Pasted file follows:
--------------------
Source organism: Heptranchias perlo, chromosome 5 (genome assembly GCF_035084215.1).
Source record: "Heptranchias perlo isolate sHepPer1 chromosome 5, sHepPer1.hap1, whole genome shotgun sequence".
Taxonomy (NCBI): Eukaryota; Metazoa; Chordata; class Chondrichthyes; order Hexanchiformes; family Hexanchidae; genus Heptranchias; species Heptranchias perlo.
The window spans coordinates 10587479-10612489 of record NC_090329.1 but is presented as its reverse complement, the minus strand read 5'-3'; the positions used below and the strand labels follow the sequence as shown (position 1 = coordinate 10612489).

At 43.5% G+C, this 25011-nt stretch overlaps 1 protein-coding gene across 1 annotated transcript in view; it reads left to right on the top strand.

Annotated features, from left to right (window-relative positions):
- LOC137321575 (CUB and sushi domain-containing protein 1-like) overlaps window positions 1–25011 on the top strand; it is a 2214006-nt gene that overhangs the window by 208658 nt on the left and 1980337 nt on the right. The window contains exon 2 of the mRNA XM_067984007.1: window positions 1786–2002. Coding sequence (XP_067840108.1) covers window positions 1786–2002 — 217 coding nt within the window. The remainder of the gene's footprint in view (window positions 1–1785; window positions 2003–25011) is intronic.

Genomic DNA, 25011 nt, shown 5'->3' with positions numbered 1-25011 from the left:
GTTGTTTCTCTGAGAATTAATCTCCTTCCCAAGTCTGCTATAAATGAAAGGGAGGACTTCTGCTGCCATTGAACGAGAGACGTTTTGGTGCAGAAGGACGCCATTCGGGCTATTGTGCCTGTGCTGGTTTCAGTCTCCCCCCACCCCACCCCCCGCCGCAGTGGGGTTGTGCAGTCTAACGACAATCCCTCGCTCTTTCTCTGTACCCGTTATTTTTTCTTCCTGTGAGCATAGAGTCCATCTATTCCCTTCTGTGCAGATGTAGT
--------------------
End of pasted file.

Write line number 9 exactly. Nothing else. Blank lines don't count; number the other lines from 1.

GTTGTTTCTCTGAGAATTAATCTCCTTCCCAAGTCTGCTATAAATGAAAGGGAGGACTTCTGCTGCCATTGAACGAGAGACGTTTTGGTGCAGAAGGACGCCATTCGGGCTATTGTGCCTGTGCTGGTTTCAGTCTCCCCCCACCCCACCCCCCGCCGCAGTGGGGTTGTGCAGTCTAACGACAATCCCTCGCTCTTTCTCTGTACCCGTTATTTTTTCTTCCTGTGAGCATAGAGTCCATCTATTCCCTTCTGTGCAGATGTAGT